As a certified Star Wars nut, I have read many of the novels that follow the original trilogy. With Lucas' blessing and the guidance of an overall editor who makes the rules to keep everything consistent, decide who gets to kill off major characters, etc., Del Rey books has a whole bunch of stories that follow the timeline of the Star Wars universe after "Return of the Jedi" (and now they've gone and allowed novels during lots of other times, including before "Phanton Menace", between movies and between trilogies).
The first such book I ever saw was Alan Dean Foster's "Splinter of the Mind's Eye", which I believe was first published before "Empire" came out in 1980 (even though Luke, Leia and Vader appear in the novel, there's no reference to family ties or Vader even thinking Luke or Leia have special significance). That one is more of an alternate history, and I do not think it is part of the official "canon". That's actually an advantage, because it makes it a lot more unpredictable. The plot involves Luke and Leia racing against Vader to find an ancient force-sensitive artifact on a jungle planet. I really enjoyed it, though I'll admit that only time I read it was when I was about 15. Back then, anything Star Wars was cool to me.
Well, it was a long time after that before any significant new Star Wars books came out, and one of the first was Timothy Zahn's "Thrawn Trilogy", first published in 1994. The novels are "Heir to the Empire", "Dark Force Rising" and "The Last Command". The setting is a few years after "Jedi", in which the Rebel Alliance (now just "The New Republic", I guess, since they're in charge) is trying to consolidate power and squash the remnants of the old empire. Much of the military force of the old Empire rallies under the command of the new Head Bad Guy (pictured above from a fan site), a creepy, blue-skinned military genius with seemingly psychic abilities named Grand Admiral Thrawn.
Much like you would find in the works of Lois McMaster Bujold, the plots and battles between Thrawn and the good guys are like elaborate chess matches, each side trying to set traps and counter-traps for the other, with lots of surprises thrown in. Thrawn is trying to rally and rebuild the Empire, and he's offering people a sense of order and continuity. The New Republic is trying to convince people that they really are better and different, but they're finding out that a lot of people thought the Empire wasn't half bad.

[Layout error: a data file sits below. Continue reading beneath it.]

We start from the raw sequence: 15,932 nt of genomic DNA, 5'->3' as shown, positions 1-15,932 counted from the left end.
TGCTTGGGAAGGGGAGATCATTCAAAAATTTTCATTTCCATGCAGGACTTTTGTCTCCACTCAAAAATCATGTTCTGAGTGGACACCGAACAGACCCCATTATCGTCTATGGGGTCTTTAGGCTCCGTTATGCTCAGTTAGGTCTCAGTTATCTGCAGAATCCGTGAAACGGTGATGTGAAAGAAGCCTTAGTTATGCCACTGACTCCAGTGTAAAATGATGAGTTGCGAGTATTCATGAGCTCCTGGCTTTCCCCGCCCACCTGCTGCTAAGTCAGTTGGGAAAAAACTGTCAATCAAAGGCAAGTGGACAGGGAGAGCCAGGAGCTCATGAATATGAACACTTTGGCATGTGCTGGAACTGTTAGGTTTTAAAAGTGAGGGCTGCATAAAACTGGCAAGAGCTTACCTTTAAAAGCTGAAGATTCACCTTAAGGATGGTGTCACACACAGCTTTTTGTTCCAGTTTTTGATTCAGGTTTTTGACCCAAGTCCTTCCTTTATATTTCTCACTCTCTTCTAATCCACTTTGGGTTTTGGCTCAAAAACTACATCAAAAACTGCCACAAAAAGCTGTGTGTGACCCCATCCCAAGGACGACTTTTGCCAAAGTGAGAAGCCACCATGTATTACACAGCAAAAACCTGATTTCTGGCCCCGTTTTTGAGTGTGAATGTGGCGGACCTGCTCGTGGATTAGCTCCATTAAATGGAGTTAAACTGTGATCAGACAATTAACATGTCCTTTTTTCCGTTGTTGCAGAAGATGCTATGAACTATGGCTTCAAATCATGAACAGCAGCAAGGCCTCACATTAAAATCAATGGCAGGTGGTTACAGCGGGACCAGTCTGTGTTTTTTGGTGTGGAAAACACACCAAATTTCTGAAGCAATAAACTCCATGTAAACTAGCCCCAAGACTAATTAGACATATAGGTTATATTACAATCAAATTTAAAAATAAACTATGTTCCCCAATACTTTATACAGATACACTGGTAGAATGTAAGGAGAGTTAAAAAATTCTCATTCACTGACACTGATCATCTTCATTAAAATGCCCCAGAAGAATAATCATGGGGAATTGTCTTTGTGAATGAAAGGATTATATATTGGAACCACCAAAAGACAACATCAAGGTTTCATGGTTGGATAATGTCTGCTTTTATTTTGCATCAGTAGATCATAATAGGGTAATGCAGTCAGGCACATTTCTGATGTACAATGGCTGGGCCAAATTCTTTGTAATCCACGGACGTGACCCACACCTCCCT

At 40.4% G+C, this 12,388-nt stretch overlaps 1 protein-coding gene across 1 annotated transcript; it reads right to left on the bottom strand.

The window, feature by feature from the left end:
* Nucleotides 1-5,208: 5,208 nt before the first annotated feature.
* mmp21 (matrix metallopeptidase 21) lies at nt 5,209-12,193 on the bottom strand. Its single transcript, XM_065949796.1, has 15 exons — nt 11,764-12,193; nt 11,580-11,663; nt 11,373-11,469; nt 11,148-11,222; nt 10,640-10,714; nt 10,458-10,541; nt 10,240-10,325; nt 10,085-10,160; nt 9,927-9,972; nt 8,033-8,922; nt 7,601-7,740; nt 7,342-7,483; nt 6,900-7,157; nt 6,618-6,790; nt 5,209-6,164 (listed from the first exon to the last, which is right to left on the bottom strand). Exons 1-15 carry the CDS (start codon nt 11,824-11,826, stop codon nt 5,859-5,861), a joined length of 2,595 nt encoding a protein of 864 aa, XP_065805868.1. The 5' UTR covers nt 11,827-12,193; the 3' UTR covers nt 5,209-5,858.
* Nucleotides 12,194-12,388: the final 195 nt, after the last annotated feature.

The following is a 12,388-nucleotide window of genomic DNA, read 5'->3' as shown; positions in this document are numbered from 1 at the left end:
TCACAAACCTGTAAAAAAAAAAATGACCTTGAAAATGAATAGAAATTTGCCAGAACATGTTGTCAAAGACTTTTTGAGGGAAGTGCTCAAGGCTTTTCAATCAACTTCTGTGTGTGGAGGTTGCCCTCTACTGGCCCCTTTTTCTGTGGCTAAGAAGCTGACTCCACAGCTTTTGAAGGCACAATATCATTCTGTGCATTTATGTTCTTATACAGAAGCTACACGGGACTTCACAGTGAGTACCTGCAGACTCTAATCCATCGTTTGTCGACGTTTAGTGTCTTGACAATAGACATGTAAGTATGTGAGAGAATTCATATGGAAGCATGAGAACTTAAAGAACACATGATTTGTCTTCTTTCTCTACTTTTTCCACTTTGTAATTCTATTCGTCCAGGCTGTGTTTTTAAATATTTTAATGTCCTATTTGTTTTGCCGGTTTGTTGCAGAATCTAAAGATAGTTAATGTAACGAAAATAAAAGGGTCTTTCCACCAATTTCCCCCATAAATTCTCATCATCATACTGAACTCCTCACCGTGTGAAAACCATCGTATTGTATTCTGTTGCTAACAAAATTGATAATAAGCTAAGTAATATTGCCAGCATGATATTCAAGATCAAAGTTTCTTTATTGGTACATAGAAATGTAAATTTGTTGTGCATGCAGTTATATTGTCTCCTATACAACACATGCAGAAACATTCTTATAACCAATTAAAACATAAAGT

Remember when the Empire's military leader, Grand Moff Tarkin, is warned of the danger of the Rebel attack in Star Wars, and he scoffs at the idea of evacuation? You get the feeling that Thrawn would not only have had the sense to evacuate to cover all the bases, he would've figured out the planetary dynamics of the Yavin system ahead of time to come out of hyperspace well above the orbital plane of the rebel moon for instant targeting with the planet-destruction laser already warmed up. The battle never would've taken place.
It's that kind of series, where the obvious is countered, and the not-so-obvious is countered as well, and it is fun to follow. In a way, it is refreshing to see somebody in the Empire relying on his wits to win battles instead of a huge fleet, a huge battlestation, and too much overconfidence. There is a subplot in the series involving a dark Jedi, and while it was interesting for most of the trilogy, it pretty much fell flat for me at the end. The major confrontation between Luke and this dark force bad guy is totally anti-climactic, unlike the confrontations between Luke and Vader.
These books were written before the Star Wars pre-history was officially fleshed out by Lucas in the movie form of the prequel trilogy, but you really don't lose much as a result of that. Of all the Star Wars novels I've read (and not counting the novelizations of movies, that's over 25 books), this trilogy is the best. Maybe I'll talk about some of the other decent entries in the genre another time, but I lost the ability and desire to keep up with all the different books (surely there are now over 100) several years ago, after I made the mistake of reading a couple of execrable books for the sake of completeness.Posted by Observer at June 27, 2004 08:07 AM
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